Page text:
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[Article] So You Want to Build a Sideboard? (Part 1/3)

When I first started playing Magic, I looked to the internet for help in starting my journey as a deck builder. One of the first things I saw being said was

“Build a 75 card deck”

Well, this sort of confused me at the time because other guides mentioned keeping the card count to 60 in a Standard deck. A bit more digging and I came across the concept of the Sideboard.

For the newer players out there, the sideboard is a set of cards that aren’t part of your main 60 card deck (also known as your “Mainboard”). You can have 0-15 cards in your Sideboard that you’re able to switch out with cards in your Mainboard between games in a match. Of course there is much more to it than that but now you at least know the general idea of what this article is going to be about.

It is very tough to talk about sideboarding in specifics as it is something that is customized to an extent towards your own deck, other decks, your meta, etc. so it would take me quite a while to get through everything so this will be a guide mostly to give you some foundational tips to help you fix/build your sideboard and utilize it properly. Most people have the general idea of how to sideboard but it’s the fine tuning that is difficult and I’ll tell you right now, it takes work!

I will split this guide into multiple articles/parts to help keep this whole thing a bit more concise. The first couple of parts are more preparing/building your Sideboard with the last part I’ll about things to consider when going through the motions of sideboarding in matches.

PART 1: Planning/Preparation

First and foremost one thing you need to have a grasp of is the meta of wherever you’re playing whether it’s FNM, Major Tournaments, or in your casual playgroup. Establishing your meta can be accomplished just by playing the game and testing. One LGS (Local Game Store) might have a heavier amount of Control decks while another might be filled with Aggro decks. Establishing your meta should be the first thing to do as it will heavily influence the shell of your Sideboard. How are you supposed to build a Sideboard when you have no idea what you’re going up against? Those Plummet’s aren’t going to do much good if no one in your LGS has any flying creatures!

The meta is basically just the breakdown of the popular decks being played. For example in most major tournaments right now the meta is mostly made up of U/W/x Control decks, B/x Midrange decks, R/W Burn Decks, and G/R/x Monster Decks. These are going to be the more popular decks being played.

The tournament meta is something you should always take into consideration when planning a Sideboard. There are always going to be those players looking to play the best/top decks so one place you should check out when preparing to build/fix your Sideboard is http://www.mtgtop8.com This website will let you know the top decks winning both MTGO tournaments and Paper tournaments. You will want to refer to this website if you plan on going to any major tournaments (and even some FNM’s) to determine the popular decks. As for casual playgroups, I can’t tell you what the popular decks are as it could be literally anything if they don’t pay attention to tournament results so it’s up to you to figure out what the people around you are playing most.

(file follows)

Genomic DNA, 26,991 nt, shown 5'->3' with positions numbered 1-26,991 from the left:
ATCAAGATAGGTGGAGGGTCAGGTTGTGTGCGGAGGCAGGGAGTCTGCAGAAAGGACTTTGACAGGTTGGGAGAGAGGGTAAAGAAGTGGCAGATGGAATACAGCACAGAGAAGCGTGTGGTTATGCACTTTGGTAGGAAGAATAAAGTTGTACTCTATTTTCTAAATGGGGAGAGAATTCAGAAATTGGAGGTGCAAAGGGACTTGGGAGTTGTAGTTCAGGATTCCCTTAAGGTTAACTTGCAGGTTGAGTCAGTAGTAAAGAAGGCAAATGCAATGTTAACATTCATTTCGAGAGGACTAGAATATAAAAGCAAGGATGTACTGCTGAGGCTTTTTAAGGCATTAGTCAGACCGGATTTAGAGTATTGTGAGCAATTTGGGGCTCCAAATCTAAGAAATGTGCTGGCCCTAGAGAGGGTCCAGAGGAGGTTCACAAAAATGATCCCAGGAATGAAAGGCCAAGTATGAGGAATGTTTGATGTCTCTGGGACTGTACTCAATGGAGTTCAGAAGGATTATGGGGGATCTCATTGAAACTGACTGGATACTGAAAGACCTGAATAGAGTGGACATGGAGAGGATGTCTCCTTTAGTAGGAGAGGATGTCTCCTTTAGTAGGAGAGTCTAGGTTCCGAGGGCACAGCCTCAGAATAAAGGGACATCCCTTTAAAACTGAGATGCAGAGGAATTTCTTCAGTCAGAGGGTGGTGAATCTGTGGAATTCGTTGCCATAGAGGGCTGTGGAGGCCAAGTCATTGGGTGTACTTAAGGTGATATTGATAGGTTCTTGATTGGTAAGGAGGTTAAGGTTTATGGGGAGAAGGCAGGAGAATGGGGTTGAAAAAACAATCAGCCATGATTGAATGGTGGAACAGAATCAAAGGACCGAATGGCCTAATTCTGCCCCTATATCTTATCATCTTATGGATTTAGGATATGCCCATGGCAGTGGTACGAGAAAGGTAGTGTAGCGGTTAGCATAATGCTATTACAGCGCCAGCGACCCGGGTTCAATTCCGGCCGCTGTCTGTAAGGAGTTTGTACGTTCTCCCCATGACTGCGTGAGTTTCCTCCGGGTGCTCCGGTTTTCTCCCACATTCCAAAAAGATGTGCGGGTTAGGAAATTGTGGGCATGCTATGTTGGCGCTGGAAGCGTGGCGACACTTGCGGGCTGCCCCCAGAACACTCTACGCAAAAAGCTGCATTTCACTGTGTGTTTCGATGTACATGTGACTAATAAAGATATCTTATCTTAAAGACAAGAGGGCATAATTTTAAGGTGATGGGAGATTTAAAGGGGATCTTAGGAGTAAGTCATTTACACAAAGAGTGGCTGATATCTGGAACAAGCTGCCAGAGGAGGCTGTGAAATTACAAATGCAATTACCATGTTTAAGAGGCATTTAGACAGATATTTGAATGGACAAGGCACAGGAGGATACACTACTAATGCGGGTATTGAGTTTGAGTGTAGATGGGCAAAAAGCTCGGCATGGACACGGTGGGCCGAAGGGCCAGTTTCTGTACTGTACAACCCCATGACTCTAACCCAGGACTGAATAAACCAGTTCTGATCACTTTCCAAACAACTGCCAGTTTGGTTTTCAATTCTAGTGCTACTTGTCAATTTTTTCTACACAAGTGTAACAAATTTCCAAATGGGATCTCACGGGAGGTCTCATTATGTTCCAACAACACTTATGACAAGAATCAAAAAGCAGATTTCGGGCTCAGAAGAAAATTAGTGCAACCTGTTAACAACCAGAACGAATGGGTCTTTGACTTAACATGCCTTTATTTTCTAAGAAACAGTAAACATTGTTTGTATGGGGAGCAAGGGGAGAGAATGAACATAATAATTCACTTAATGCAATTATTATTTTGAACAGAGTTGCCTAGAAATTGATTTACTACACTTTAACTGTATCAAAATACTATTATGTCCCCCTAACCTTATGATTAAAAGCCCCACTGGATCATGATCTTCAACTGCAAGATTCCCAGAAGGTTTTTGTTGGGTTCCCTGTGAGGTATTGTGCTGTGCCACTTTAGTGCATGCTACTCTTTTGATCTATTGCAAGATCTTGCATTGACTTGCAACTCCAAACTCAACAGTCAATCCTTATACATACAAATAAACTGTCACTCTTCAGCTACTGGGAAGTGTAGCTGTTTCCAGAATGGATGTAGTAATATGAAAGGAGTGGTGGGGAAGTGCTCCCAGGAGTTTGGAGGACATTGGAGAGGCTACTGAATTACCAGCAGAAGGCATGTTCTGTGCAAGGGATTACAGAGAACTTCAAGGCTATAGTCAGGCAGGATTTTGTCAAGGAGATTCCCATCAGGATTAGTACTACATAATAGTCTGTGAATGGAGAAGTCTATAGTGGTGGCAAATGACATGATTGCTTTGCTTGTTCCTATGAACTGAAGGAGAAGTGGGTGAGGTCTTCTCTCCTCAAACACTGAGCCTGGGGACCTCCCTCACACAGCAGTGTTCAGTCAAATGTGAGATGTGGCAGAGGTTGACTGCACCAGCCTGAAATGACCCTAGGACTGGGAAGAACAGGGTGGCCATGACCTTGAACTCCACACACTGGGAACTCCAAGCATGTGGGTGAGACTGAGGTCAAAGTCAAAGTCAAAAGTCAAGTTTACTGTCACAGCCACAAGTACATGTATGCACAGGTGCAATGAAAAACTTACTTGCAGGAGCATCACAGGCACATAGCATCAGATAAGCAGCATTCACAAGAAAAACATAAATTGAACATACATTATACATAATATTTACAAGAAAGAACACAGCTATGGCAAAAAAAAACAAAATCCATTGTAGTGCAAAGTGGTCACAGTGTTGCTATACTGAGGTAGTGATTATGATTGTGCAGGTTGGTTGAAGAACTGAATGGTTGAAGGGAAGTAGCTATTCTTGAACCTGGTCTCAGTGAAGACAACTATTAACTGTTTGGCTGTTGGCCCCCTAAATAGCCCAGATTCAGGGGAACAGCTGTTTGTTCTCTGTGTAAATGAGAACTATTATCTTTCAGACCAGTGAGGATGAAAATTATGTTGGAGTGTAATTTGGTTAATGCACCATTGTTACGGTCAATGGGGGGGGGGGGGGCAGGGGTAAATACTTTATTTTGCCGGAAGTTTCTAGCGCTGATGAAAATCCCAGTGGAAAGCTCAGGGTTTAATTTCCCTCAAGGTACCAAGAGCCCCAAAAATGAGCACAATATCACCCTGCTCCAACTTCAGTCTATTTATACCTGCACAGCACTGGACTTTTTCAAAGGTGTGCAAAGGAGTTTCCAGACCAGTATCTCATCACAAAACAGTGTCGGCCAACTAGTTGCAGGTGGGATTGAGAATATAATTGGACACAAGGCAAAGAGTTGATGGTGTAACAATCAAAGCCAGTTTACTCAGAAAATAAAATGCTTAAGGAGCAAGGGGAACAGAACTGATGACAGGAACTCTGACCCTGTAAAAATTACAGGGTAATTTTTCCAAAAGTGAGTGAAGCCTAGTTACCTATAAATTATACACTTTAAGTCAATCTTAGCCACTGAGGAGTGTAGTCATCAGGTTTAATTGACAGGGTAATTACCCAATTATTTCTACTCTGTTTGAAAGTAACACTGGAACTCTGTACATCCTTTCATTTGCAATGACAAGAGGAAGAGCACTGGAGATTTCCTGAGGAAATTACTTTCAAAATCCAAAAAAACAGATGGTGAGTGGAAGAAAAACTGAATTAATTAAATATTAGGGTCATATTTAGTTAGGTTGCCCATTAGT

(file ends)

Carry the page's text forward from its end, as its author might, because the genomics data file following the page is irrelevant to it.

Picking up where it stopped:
Once you’ve determined what your main competition looks like, make sure you have tested your deck thoroughly. Through testing you should have a solid idea of what your meta is. Not only this but you’ll learn your deck more which is very important when working/building on your Sideboard.

After your meta is established you can even look at other people’s Sideboards to give ideas for your own Sideboard. I’m not saying copy and paste but you may see cards that would be perfect for your deck and would just require you to do minor changes. You see a Jund deck similar to yours playing only 1 Rakdos’s Return in the Sideboard? If your meta is Control heavy, maybe you’ll consider adding 2 or 3 Rakdos’s Return instead.

Also, keep testing!

I cannot stress that enough. Test against all the possible matchups in your playgroup/LGS/Tournaments and most importantly if you’re playing a popular deck, test the mirror match. This is where proxy’s really shine. If you have a friend to help you test, grab some deck lists of popular decks/bad matchups in your meta and sleeve up proxy decks which your friend can help play against your own deck. In reality, through testing you can solve most of your Sideboarding problems.

When you’re testing it can help to write down cards that were not good in the matchup while playing or right after the game. You can use this to refer back to when choosing cards for building your Sideboard. Once you’ve tested enough and have figured out where your deck lacks you’re ready to move onto picking cards for your Sideboard!

Click HERE for Part 2!

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